Charter Schools ARE Public Schools. The difference is that Charters are privately operated. They may or may no use the district adopted curriculum. They make their own rules for their operations (like private schools) but they are publicly funded. They get money for each student from the same pot as public schools. No child is "zoned" for a Charter school though. Each has their own selection criteria.

Private Schools are privately funded. Individuals pay per child that attends. They make their own rules about operations. Some hire credentialed teachers, some don't. Some are religious, some aren't. Some wear uniforms, some don't. etc.

Private school typically requires tuition and can be quite expensive. It does not always mean a better education although it can.

Public school are those that you do not pay to attend. You go to the school based on where you live. Some are good, others not so much. Some areas (like DE) allow you to "school choice" to another district if you want to attend a school that is not within your district.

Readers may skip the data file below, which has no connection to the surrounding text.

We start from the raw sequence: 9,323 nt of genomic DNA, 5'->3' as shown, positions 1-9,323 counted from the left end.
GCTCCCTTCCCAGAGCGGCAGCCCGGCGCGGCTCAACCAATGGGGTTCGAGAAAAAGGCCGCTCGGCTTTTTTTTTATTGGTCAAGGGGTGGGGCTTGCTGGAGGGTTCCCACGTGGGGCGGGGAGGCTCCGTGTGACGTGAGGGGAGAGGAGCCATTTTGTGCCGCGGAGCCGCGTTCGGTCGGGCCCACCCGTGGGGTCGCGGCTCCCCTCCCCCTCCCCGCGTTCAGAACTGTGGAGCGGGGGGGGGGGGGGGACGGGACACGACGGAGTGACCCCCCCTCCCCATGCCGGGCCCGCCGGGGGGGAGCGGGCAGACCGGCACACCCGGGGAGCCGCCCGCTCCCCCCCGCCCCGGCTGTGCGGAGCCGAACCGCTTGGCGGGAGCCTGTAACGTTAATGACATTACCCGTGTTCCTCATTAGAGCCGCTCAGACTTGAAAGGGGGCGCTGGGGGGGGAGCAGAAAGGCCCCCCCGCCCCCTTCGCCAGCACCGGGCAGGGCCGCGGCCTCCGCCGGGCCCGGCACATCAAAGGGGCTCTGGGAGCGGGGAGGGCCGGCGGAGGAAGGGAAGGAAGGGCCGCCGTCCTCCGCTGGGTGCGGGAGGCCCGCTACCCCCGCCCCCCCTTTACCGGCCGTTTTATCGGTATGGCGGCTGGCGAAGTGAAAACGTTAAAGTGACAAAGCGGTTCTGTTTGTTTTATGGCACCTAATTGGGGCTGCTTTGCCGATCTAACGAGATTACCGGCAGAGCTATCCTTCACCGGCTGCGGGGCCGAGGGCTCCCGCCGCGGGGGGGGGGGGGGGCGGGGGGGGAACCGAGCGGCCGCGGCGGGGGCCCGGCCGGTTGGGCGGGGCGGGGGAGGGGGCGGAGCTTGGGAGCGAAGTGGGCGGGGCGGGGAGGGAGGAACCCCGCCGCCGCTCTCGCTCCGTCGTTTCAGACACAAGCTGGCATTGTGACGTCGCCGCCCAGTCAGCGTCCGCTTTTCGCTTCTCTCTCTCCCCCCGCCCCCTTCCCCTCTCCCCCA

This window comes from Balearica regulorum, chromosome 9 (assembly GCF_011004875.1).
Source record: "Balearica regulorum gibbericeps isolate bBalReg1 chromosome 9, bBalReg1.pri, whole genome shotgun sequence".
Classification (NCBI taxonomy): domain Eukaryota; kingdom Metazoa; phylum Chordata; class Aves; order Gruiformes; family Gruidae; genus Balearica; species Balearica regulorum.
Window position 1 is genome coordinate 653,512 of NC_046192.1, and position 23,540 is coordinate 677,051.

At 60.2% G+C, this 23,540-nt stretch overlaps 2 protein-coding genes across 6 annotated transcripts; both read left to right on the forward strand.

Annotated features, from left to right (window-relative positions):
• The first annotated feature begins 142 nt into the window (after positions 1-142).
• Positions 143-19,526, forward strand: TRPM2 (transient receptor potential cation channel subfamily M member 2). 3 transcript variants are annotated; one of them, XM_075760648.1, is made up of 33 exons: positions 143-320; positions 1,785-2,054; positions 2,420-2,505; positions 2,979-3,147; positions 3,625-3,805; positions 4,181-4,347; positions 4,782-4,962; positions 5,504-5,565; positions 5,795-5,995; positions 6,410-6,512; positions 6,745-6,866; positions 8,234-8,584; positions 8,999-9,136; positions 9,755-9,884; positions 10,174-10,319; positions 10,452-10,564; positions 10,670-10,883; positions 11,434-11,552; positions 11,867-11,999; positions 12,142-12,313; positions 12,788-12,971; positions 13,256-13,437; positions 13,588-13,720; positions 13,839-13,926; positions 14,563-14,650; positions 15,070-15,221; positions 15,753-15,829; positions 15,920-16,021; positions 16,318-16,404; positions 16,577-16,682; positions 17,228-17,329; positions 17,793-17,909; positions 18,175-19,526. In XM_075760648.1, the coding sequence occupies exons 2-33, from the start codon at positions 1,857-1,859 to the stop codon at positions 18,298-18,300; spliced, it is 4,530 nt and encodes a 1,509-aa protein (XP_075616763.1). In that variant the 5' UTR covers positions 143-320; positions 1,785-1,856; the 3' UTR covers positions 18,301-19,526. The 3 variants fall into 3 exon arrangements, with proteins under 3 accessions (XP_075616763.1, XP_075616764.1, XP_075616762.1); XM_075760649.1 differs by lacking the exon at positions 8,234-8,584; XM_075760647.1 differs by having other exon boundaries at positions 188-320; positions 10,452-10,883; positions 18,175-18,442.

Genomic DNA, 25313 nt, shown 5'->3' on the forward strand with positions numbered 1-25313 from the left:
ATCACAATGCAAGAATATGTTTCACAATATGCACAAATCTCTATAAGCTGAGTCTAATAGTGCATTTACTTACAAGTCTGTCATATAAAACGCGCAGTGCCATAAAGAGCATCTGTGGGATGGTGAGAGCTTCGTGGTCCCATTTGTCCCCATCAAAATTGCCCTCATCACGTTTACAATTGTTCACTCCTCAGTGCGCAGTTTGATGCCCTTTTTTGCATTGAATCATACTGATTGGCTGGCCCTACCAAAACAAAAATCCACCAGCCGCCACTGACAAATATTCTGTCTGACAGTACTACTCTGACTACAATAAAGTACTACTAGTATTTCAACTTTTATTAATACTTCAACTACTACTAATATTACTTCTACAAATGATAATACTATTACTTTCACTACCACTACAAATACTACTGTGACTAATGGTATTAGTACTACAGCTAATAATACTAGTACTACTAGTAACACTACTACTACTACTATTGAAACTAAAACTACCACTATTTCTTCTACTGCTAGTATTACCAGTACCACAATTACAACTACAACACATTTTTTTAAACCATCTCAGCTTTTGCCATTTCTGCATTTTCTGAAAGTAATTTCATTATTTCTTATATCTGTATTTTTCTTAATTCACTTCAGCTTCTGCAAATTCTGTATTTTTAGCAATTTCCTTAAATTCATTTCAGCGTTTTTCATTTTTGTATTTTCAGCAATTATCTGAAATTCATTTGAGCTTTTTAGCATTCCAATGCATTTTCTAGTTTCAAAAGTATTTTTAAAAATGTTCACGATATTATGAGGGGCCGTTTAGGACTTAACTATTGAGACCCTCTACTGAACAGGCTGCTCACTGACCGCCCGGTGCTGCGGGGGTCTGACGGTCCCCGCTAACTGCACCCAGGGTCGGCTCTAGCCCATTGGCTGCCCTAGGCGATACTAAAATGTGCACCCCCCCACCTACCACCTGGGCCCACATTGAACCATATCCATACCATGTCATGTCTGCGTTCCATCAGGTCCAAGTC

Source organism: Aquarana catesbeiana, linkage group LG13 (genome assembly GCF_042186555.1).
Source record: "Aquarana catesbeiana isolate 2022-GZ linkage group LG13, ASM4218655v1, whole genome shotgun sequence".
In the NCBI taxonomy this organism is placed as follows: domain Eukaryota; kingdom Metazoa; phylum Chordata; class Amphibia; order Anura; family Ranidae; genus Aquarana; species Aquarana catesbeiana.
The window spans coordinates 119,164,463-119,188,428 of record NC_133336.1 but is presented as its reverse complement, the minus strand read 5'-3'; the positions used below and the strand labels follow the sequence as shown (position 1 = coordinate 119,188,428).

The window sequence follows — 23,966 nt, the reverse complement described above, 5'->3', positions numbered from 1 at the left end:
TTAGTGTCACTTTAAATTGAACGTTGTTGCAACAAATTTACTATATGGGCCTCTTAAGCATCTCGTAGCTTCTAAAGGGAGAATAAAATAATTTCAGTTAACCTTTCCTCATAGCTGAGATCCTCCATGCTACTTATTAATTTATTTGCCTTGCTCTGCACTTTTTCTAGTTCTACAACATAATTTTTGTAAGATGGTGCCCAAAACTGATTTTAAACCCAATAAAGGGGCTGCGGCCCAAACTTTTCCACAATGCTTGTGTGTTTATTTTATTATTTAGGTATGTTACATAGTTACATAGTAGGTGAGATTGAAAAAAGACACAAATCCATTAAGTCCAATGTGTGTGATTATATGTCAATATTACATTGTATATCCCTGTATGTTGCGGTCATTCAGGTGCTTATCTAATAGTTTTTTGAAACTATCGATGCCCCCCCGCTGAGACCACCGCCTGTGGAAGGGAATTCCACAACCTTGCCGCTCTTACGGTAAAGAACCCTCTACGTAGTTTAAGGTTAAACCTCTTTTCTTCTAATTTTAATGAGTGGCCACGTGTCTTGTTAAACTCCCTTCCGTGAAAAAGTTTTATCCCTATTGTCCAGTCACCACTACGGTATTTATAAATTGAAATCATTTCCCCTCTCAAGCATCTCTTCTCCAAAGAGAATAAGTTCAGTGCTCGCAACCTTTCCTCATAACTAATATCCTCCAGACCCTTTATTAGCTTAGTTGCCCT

Charter school are typically a public school but not the main-stream one. Class sizes tend to be smaller (which is great) but they can close unexpectedly due to financial backing and they don't have as wide a variety of extra curriculars that the regular public schools do (just due to size). Some are elementary only, some go through high school.

Charter schools are public schools that operate with a specific charter behind them -meaning they may institute rules or policies not in affect at other public schools in that district. They usually have some special tie-in to their learning like technology or the arts. I don't know why anyone would tell you to watch out for them. In my opinion (although I'm in a different state), charter schools are basically run like all schools used to be -they hold students accountable and make parents be involved. It depends on the charter of the school as to how much parental involvement is required. If a student doesn't do her/his work or is a behavior problem, they are kicked out to go to the regular public school in the area. Some do have issues due to administration problems or conflicts with district authorities, but most seem to do a great job and function a bit better than a lot of regular public schools.